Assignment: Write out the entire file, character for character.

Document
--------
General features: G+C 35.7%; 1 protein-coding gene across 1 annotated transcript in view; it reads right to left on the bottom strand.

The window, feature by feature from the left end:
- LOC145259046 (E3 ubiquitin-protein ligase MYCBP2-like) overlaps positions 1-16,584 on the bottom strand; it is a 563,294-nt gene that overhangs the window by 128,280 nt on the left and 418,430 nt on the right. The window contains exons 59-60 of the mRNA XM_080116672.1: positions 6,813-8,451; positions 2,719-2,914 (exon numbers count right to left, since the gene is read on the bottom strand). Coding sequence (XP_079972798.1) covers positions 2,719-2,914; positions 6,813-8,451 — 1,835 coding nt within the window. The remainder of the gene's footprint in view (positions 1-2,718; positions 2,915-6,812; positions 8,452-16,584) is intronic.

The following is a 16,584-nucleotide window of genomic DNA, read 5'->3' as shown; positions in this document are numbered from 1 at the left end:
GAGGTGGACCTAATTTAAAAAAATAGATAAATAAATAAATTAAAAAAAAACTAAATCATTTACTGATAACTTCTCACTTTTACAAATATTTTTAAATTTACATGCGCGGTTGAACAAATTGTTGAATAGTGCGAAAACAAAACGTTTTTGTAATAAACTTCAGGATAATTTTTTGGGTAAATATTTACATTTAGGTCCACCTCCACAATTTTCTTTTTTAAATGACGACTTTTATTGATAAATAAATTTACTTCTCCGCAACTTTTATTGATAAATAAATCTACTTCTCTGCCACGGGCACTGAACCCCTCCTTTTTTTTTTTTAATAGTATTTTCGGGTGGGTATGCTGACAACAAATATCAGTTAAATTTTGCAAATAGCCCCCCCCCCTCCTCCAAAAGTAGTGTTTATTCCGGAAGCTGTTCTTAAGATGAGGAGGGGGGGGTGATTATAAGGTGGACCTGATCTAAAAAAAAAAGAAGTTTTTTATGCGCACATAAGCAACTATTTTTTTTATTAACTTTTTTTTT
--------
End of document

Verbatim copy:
General features: G+C 35.7%; 1 protein-coding gene across 1 annotated transcript in view; it reads right to left on the bottom strand.

The window, feature by feature from the left end:
- LOC145259046 (E3 ubiquitin-protein ligase MYCBP2-like) overlaps positions 1-16,584 on the bottom strand; it is a 563,294-nt gene that overhangs the window by 128,280 nt on the left and 418,430 nt on the right. The window contains exons 59-60 of the mRNA XM_080116672.1: positions 6,813-8,451; positions 2,719-2,914 (exon numbers count right to left, since the gene is read on the bottom strand). Coding sequence (XP_079972798.1) covers positions 2,719-2,914; positions 6,813-8,451 — 1,835 coding nt within the window. The remainder of the gene's footprint in view (positions 1-2,718; positions 2,915-6,812; positions 8,452-16,584) is intronic.

The following is a 16,584-nucleotide window of genomic DNA, read 5'->3' as shown; positions in this document are numbered from 1 at the left end:
GAGGTGGACCTAATTTAAAAAAATAGATAAATAAATAAATTAAAAAAAAACTAAATCATTTACTGATAACTTCTCACTTTTACAAATATTTTTAAATTTACATGCGCGGTTGAACAAATTGTTGAATAGTGCGAAAACAAAACGTTTTTGTAATAAACTTCAGGATAATTTTTTGGGTAAATATTTACATTTAGGTCCACCTCCACAATTTTCTTTTTTAAATGACGACTTTTATTGATAAATAAATTTACTTCTCCGCAACTTTTATTGATAAATAAATCTACTTCTCTGCCACGGGCACTGAACCCCTCCTTTTTTTTTTTTAATAGTATTTTCGGGTGGGTATGCTGACAACAAATATCAGTTAAATTTTGCAAATAGCCCCCCCCCCTCCTCCAAAAGTAGTGTTTATTCCGGAAGCTGTTCTTAAGATGAGGAGGGGGGGGTGATTATAAGGTGGACCTGATCTAAAAAAAAAAGAAGTTTTTTATGCGCACATAAGCAACTATTTTTTTTATTAACTTTTTTTTT